A national survey on the current status of family practice residency education in geriatric medicine

Ina Li, Christine Arenson, Gregg Warshaw, Elizabeth Bragg, Ruth Shaull, Steven R. Counsell

Research output: Contribution to journalArticle

17 Scopus citations

Abstract

Background and Objectives: The dramatic increase in the elderly population expected over the next few decades will place a heavy strain on the current health care system. Family practice residents need to be prepared to take care of this geriatric population. In this study, we document the past, current, and future trends of geriatric education in family practice residency programs. Methods: A survey was mailed to all family practice residency directors in the United States (n=471). Results: The response rate was 75%. Ninety-two percent of family practice residencies have a required geriatrics curriculum. Nursing homes, assisted living facilities, and home care are the predominant training sites for geriatrics. Training is most often offered in a longitudinal format. The mean number of physician faculty available to teach geriatrics is 2.6 per program (.83 full-time equivalent). Conflicting time demands with other curricula was ranked as the most significant barrier to geriatric education. Directors rated geriatrics as one of the three most important curriculum topics. Conclusions: Faculty development to enhance the number of faculty who can teach geriatrics and broadening the exposure of residents to the elderly in a variety of settings will be important to ensure that future generations of family physicians are adequately equipped to care for the geriatric population.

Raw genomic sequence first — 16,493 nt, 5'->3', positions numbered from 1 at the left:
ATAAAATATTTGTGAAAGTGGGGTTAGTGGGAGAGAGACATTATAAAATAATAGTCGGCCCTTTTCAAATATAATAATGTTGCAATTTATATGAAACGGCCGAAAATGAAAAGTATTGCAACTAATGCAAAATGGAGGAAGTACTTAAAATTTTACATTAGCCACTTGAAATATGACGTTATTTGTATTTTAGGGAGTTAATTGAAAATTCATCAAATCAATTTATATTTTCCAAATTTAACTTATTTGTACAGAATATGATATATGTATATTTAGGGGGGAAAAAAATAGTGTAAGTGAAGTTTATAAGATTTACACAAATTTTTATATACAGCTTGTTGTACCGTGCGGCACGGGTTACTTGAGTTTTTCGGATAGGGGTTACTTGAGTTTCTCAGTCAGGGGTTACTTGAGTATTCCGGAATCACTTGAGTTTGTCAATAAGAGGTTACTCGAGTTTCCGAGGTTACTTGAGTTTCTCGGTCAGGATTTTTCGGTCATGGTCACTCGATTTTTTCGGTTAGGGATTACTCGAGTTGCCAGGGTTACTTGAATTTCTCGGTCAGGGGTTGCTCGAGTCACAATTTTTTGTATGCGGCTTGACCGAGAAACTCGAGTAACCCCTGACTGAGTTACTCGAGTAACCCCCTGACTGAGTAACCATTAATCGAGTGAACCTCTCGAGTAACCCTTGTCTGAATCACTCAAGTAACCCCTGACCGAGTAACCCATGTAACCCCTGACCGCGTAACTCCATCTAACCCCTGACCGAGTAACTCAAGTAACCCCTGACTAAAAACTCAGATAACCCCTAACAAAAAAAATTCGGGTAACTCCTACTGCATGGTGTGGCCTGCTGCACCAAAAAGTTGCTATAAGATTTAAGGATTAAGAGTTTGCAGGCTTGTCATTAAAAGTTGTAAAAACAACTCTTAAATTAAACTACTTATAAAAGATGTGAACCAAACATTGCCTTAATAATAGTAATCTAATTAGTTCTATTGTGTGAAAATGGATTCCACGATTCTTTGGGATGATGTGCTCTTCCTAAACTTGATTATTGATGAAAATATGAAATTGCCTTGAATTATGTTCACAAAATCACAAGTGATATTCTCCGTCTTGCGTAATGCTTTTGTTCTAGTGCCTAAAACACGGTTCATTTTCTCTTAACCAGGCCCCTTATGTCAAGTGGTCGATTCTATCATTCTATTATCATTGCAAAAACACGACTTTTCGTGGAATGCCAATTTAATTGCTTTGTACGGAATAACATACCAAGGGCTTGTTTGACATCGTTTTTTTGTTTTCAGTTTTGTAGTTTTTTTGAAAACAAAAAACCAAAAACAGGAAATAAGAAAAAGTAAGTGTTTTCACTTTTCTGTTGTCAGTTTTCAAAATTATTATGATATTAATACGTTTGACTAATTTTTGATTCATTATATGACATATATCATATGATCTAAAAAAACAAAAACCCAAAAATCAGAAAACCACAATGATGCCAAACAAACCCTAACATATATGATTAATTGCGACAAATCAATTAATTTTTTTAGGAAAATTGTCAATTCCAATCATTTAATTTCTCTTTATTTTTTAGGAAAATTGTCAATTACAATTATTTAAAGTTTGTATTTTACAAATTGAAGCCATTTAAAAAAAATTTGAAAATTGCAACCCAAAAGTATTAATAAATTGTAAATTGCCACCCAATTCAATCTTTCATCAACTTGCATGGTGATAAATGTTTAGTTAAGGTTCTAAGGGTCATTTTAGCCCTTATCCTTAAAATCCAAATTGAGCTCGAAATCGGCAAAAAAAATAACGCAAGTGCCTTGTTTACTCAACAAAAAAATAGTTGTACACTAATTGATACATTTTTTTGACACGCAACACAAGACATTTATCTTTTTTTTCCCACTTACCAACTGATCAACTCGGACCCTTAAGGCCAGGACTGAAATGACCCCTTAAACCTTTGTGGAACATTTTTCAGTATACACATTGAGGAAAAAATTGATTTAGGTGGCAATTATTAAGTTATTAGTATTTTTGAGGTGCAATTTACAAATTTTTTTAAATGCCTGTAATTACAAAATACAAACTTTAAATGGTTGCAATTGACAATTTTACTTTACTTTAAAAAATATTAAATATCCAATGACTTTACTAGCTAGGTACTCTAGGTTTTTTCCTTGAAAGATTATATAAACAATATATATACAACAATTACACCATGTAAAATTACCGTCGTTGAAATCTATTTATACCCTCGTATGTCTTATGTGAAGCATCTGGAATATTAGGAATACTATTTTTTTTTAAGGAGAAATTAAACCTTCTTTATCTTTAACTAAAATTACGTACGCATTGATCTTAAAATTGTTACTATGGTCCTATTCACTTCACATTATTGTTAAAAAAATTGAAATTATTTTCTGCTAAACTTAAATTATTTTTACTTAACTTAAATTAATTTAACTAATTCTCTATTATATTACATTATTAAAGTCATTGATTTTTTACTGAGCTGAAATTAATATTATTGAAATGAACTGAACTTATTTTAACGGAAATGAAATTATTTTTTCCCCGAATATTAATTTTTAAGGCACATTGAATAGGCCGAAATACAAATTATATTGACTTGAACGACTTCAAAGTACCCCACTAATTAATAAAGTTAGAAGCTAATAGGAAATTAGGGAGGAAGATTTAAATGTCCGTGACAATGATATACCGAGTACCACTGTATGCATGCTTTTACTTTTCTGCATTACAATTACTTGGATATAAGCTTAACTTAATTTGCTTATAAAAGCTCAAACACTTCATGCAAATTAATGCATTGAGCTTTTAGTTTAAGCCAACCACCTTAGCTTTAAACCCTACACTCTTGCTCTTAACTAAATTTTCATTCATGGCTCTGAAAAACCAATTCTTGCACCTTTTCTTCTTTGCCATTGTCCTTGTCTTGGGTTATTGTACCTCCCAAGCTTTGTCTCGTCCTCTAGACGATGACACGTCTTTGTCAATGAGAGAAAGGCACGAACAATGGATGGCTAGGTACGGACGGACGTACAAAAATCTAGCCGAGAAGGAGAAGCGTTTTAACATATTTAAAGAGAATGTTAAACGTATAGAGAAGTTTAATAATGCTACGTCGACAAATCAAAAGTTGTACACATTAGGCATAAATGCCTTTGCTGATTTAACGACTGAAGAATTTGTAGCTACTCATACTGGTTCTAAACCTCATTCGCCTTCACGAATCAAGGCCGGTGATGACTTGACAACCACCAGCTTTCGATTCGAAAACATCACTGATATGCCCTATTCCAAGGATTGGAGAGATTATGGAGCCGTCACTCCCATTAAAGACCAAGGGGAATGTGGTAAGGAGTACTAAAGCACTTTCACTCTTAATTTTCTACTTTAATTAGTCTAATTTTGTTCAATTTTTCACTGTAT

Original languageEnglish (US)
Pages (from-to)35-41
Number of pages7
JournalFamily medicine
Volume35
Issue number1
StatePublished - Jan 1 2003

ASJC Scopus subject areas

  • Family Practice

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